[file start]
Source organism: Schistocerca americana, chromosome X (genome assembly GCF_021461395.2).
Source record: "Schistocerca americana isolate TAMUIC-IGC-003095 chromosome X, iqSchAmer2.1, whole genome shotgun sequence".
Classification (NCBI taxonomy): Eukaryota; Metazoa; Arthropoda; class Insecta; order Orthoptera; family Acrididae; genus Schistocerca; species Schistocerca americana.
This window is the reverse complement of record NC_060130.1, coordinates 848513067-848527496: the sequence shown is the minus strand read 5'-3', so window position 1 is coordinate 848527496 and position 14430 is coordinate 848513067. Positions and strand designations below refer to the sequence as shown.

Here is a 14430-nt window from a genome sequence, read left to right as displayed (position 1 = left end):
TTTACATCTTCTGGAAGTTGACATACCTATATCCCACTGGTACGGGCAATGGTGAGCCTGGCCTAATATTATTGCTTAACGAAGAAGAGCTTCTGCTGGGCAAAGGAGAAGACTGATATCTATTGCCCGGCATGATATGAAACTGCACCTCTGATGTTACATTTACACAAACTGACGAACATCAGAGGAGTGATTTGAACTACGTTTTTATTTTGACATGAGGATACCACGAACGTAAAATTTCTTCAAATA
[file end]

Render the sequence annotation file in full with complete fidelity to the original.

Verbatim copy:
Source organism: Schistocerca americana, chromosome X (genome assembly GCF_021461395.2).
Source record: "Schistocerca americana isolate TAMUIC-IGC-003095 chromosome X, iqSchAmer2.1, whole genome shotgun sequence".
Classification (NCBI taxonomy): Eukaryota; Metazoa; Arthropoda; class Insecta; order Orthoptera; family Acrididae; genus Schistocerca; species Schistocerca americana.
This window is the reverse complement of record NC_060130.1, coordinates 848513067-848527496: the sequence shown is the minus strand read 5'-3', so window position 1 is coordinate 848527496 and position 14430 is coordinate 848513067. Positions and strand designations below refer to the sequence as shown.

Here is a 14430-nt window from a genome sequence, read left to right as displayed (position 1 = left end):
TTTACATCTTCTGGAAGTTGACATACCTATATCCCACTGGTACGGGCAATGGTGAGCCTGGCCTAATATTATTGCTTAACGAAGAAGAGCTTCTGCTGGGCAAAGGAGAAGACTGATATCTATTGCCCGGCATGATATGAAACTGCACCTCTGATGTTACATTTACACAAACTGACGAACATCAGAGGAGTGATTTGAACTACGTTTTTATTTTGACATGAGGATACCACGAACGTAAAATTTCTTCAAATA